I tried to make toast in my laser it kinda worked. I did two tests the one on the left I did full power speed 500 the right one I sped it up to 700. It’s kinda hard to tell but I engraved a toaster on the toast. It did end up tasting weird though and it took about 20 mins to make so not the best way to make toast. I made a short video of the test here if your interested https://www.youtube.com/watch?v=idpky7qzHQs
Fun, even if not terribly efficient!
Anyone can make toast in a toaster. But how many would ever think of making a toaster in toast! When engraving an image on such a surface I would think max speed defocused and even 75 LPI would do the job, and perhaps in a similar time frame.
Carbs don’t laser well. They burn and turn very bitter. The best material so far I have found are fatty things like Guac (which char but taste grilled rather than weird chemical taste).
Perhaps garlic butter on the bread first?
I like the way you think!
yup, me too
Yeah, I tried toast a couple years ago. Only did a line drawing (my daughter drew a smiley face). The lasered part tasted like ash. But fun though!
Well your daughter did seem pretty fearless when I met her, so…
Yeah, well, she was only 11 then. Now she’s a teen. So we’re the ones who are afraid.
I imagine anyone who at 11 declares she’s going to be a cardiothoracic surgeon is going to a force of nature as a teen. My adult children roll their eyes when “dad’s putting crazy crap in the laser again…”
Although cardiology is still something she studies more than anything else, sometimes she wants to be a forensic pathologist. At 13 (14 next month) she reads all sorts of materials on cardiology though. I told her, and correct me if I’m wrong here, while she’s still in 8th grade and going forward, she should focus on all of the sciences if she wants to have the best chance of getting a medical degree some day. Meanwhile, and I’m not joking here, she falsifies her age and requests medical reading materials from universities and other publications. I think this medical thing might actually stick!
At that age wide knowledge is best. In the early '70s I was doing 3D printing and it would be my guess @henryhbk was not, but by the 2000s 3D printing was something else I could not imagine it to be in the early '70s. I suspect the universe that she will live in 30 years from now will be equally incomprehensible to us now. Detailed knowledge of that which will not change is a bank that never runs dry.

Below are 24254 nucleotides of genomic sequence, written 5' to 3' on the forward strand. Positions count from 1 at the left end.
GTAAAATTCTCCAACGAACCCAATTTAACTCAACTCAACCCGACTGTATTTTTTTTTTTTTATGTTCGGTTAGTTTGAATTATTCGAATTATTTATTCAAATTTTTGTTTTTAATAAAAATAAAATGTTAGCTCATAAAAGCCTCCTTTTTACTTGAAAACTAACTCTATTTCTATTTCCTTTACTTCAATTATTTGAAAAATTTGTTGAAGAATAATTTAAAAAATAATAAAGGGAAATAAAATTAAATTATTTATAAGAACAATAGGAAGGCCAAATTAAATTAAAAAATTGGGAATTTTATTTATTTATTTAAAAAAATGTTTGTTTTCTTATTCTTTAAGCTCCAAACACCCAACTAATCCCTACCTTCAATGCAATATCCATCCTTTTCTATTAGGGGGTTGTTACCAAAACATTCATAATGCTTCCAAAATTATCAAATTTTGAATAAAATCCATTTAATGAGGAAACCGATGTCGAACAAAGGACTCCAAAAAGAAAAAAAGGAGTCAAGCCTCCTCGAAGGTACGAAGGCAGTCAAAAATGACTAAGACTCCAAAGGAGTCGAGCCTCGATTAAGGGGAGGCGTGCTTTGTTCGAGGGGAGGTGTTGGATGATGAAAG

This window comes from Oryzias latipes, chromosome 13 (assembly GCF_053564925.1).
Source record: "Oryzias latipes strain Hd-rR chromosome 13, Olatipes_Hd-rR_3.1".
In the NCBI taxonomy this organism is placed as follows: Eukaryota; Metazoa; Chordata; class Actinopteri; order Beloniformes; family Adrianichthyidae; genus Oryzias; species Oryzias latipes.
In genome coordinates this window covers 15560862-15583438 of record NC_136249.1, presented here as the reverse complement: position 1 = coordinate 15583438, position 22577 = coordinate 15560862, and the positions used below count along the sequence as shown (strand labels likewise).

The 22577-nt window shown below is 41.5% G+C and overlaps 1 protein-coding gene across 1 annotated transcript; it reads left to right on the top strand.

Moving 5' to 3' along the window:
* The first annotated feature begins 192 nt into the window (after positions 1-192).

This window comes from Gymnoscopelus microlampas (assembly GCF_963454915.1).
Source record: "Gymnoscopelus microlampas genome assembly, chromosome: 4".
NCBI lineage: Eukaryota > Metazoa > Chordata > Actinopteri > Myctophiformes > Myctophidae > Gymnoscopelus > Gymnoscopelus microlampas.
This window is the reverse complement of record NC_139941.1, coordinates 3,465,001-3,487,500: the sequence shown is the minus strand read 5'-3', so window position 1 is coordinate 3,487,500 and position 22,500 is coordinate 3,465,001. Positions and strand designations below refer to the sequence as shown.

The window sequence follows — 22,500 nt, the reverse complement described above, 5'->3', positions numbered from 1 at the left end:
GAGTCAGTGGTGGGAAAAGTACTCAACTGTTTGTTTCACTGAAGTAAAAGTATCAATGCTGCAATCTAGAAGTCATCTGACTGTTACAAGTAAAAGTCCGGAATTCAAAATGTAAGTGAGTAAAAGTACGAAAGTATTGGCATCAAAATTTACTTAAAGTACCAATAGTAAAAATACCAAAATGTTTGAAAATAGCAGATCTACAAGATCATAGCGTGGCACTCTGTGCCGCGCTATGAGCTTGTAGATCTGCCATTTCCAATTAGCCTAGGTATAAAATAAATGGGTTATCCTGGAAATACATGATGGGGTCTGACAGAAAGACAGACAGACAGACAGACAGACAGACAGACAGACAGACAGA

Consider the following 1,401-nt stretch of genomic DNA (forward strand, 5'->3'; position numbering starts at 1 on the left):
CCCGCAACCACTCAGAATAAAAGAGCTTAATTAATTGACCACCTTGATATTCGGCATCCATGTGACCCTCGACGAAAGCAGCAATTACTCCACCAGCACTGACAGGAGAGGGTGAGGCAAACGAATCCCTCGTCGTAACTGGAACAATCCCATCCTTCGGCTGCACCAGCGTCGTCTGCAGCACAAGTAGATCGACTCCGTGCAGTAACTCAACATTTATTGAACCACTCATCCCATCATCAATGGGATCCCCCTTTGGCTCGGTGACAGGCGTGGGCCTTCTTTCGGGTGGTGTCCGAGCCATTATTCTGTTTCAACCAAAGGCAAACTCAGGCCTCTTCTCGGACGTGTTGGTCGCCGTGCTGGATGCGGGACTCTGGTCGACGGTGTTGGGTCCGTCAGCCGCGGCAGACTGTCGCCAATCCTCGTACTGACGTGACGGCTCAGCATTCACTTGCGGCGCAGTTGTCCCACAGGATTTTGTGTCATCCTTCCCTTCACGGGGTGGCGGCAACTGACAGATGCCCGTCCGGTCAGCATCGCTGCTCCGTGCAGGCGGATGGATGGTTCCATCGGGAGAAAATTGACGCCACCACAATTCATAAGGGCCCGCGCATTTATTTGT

My daughter wanted to do that all the way through high school - in fact she picked her college because they had a cadaver lab
She’s going the research route though - biochemist & neuroscience. I think this is a more informed decision than her previous one Age & experience has value.
Wow! Amazes me that people can absorb that much information. I could never. Not in a thousand years. Best I can do is “Oh! I had a similar thing happen a few years ago. I forget the solution but it had something to do with…” At least that ultimately gets me there, but people who go into medical sciences?! Those people have crazy brains!
Stuff tastes good when it browns because it’s caramelizing. When you hit it with the laser, it burns. So while you can put marks on your food with a laser, generally it ends up tasting like burned food.
Forensic pathology, how to turn $1m worth of education, into a, low paying job in one easy step. It is also not as cool as on ncis or csi in real life. But basically now do tons of science stuff, and if still interested when she gets to college, do a premed program (You don’t have to be a premed major, but you should be in the program, which is what my daughter did)
I didn’t print until 1992.
We did not have computers then of course so I was doing so by hand.